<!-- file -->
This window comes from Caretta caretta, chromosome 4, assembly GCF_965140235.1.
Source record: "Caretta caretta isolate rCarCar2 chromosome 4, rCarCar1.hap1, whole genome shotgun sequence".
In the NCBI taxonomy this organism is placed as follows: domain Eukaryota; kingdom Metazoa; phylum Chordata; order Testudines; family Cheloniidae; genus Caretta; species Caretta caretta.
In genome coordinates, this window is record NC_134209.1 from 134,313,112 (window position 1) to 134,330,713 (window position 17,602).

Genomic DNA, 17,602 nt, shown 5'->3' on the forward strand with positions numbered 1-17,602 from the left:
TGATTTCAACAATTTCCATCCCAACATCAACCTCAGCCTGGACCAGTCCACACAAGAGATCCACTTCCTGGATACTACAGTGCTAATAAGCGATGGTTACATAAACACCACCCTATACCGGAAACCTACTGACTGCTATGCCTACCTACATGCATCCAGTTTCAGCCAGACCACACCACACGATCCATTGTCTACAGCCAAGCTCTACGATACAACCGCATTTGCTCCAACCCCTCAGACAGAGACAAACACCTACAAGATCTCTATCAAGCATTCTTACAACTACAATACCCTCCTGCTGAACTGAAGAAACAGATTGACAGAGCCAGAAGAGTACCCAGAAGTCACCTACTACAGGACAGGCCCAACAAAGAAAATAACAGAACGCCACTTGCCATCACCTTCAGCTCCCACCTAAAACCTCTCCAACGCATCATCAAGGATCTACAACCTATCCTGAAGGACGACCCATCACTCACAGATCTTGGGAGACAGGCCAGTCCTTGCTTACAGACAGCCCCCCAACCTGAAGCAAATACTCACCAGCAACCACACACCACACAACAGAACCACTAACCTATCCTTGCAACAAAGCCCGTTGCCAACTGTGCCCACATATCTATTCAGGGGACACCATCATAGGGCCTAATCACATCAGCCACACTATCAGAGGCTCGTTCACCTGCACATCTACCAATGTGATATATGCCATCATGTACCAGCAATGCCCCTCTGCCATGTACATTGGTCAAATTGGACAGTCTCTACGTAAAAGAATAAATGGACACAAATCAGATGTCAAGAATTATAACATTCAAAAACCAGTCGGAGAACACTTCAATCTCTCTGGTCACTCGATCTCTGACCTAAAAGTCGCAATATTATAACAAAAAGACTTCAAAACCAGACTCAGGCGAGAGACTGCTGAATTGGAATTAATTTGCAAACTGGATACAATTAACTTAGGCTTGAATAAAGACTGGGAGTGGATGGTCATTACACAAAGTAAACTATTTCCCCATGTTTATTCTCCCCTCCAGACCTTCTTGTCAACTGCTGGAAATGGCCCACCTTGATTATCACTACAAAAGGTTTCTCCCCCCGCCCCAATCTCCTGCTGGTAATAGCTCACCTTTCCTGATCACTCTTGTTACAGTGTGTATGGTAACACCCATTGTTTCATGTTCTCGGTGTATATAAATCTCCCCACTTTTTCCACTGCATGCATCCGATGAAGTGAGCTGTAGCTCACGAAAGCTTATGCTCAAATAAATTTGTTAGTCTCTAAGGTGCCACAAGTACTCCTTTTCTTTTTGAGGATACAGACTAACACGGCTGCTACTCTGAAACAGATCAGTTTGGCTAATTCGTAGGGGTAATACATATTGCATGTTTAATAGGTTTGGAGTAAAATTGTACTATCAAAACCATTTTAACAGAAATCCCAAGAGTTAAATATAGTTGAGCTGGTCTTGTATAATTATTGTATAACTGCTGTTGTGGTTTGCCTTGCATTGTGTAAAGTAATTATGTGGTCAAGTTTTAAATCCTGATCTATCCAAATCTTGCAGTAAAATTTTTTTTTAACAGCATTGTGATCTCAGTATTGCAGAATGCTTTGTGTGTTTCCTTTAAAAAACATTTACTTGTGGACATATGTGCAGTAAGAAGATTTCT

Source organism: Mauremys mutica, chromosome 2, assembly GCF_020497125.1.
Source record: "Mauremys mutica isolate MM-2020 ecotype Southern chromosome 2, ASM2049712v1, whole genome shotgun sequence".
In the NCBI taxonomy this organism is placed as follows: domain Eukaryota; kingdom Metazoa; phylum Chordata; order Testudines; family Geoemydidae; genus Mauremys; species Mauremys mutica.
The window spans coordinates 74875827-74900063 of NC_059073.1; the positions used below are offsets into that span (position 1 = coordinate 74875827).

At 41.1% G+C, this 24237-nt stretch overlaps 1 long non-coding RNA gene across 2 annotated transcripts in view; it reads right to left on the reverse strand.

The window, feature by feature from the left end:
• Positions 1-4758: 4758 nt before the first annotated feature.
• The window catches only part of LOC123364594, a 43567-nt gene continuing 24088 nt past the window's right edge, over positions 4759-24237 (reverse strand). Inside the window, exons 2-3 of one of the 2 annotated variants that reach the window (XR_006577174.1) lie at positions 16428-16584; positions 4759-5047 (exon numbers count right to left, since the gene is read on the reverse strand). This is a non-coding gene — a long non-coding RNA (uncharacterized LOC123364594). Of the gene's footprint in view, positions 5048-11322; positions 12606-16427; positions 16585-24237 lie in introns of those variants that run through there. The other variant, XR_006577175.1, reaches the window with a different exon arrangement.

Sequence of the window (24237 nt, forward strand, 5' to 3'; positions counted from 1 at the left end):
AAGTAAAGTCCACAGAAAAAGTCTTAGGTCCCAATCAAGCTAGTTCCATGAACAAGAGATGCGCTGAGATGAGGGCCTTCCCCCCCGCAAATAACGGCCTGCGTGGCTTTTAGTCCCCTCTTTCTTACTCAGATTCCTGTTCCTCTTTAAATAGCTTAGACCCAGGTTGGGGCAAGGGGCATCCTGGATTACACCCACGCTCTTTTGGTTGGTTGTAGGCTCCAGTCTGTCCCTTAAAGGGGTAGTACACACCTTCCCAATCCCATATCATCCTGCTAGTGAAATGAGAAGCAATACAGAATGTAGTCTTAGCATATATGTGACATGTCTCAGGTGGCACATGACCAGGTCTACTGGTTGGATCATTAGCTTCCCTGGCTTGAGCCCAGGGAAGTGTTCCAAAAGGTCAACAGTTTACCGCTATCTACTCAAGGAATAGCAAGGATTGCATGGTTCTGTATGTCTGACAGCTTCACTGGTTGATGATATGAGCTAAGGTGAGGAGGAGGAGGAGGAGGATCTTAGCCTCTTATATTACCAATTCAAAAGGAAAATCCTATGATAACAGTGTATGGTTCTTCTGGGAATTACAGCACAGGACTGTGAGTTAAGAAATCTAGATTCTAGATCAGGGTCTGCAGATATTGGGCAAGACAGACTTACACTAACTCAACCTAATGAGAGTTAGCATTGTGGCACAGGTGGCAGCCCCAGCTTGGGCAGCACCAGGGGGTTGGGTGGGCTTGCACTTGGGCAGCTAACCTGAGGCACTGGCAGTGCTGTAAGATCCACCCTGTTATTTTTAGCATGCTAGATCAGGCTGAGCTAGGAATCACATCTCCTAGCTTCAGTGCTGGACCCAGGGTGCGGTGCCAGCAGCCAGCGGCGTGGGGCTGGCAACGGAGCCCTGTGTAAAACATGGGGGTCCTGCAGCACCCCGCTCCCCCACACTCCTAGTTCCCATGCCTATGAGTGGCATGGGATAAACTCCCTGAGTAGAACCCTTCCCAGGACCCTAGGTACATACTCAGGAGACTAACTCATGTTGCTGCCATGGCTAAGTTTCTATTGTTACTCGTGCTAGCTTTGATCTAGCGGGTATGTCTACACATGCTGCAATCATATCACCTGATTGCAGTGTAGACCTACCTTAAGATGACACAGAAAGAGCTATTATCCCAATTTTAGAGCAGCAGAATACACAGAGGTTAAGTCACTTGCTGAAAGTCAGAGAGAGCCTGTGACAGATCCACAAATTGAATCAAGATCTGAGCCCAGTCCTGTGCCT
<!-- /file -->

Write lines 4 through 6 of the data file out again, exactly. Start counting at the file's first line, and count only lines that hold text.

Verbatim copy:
In genome coordinates, this window is record NC_134209.1 from 134,313,112 (window position 1) to 134,330,713 (window position 17,602).

Genomic DNA, 17,602 nt, shown 5'->3' on the forward strand with positions numbered 1-17,602 from the left:
TGATTTCAACAATTTCCATCCCAACATCAACCTCAGCCTGGACCAGTCCACACAAGAGATCCACTTCCTGGATACTACAGTGCTAATAAGCGATGGTTACATAAACACCACCCTATACCGGAAACCTACTGACTGCTATGCCTACCTACATGCATCCAGTTTCAGCCAGACCACACCACACGATCCATTGTCTACAGCCAAGCTCTACGATACAACCGCATTTGCTCCAACCCCTCAGACAGAGACAAACACCTACAAGATCTCTATCAAGCATTCTTACAACTACAATACCCTCCTGCTGAACTGAAGAAACAGATTGACAGAGCCAGAAGAGTACCCAGAAGTCACCTACTACAGGACAGGCCCAACAAAGAAAATAACAGAACGCCACTTGCCATCACCTTCAGCTCCCACCTAAAACCTCTCCAACGCATCATCAAGGATCTACAACCTATCCTGAAGGACGACCCATCACTCACAGATCTTGGGAGACAGGCCAGTCCTTGCTTACAGACAGCCCCCCAACCTGAAGCAAATACTCACCAGCAACCACACACCACACAACAGAACCACTAACCTATCCTTGCAACAAAGCCCGTTGCCAACTGTGCCCACATATCTATTCAGGGGACACCATCATAGGGCCTAATCACATCAGCCACACTATCAGAGGCTCGTTCACCTGCACATCTACCAATGTGATATATGCCATCATGTACCAGCAATGCCCCTCTGCCATGTACATTGGTCAAATTGGACAGTCTCTACGTAAAAGAATAAATGGACACAAATCAGATGTCAAGAATTATAACATTCAAAAACCAGTCGGAGAACACTTCAATCTCTCTGGTCACTCGATCTCTGACCTAAAAGTCGCAATATTATAACAAAAAGACTTCAAAACCAGACTCAGGCGAGAGACTGCTGAATTGGAATTAATTTGCAAACTGGATACAATTAACTTAGGCTTGAATAAAGACTGGGAGTGGATGGTCATTACACAAAGTAAACTATTTCCCCATGTTTATTCTCCCCTCCAGACCTTCTTGTCAACTGCTGGAAATGGCCCACCTTGATTATCACTACAAAAGGTTTCTCCCCCCGCCCCAATCTCCTGCTGGTAATAGCTCACCTTTCCTGATCACTCTTGTTACAGTGTGTATGGTAACACCCATTGTTTCATGTTCTCGGTGTATATAAATCTCCCCACTTTTTCCACTGCATGCATCCGATGAAGTGAGCTGTAGCTCACGAAAGCTTATGCTCAAATAAATTTGTTAGTCTCTAAGGTGCCACAAGTACTCCTTTTCTTTTTGAGGATACAGACTAACACGGCTGCTACTCTGAAACAGATCAGTTTGGCTAATTCGTAGGGGTAATACATATTGCATGTTTAATAGGTTTGGAGTAAAATTGTACTATCAAAACCATTTTAACAGAAATCCCAAGAGTTAAATATAGTTGAGCTGGTCTTGTATAATTATTGTATAACTGCTGTTGTGGTTTGCCTTGCATTGTGTAAAGTAATTATGTGGTCAAGTTTTAAATCCTGATCTATCCAAATCTTGCAGTAAAATTTTTTTTTAACAGCATTGTGATCTCAGTATTGCAGAATGCTTTGTGTGTTTCCTTTAAAAAACATTTACTTGTGGACATATGTGCAGTAAGAAGATTTCT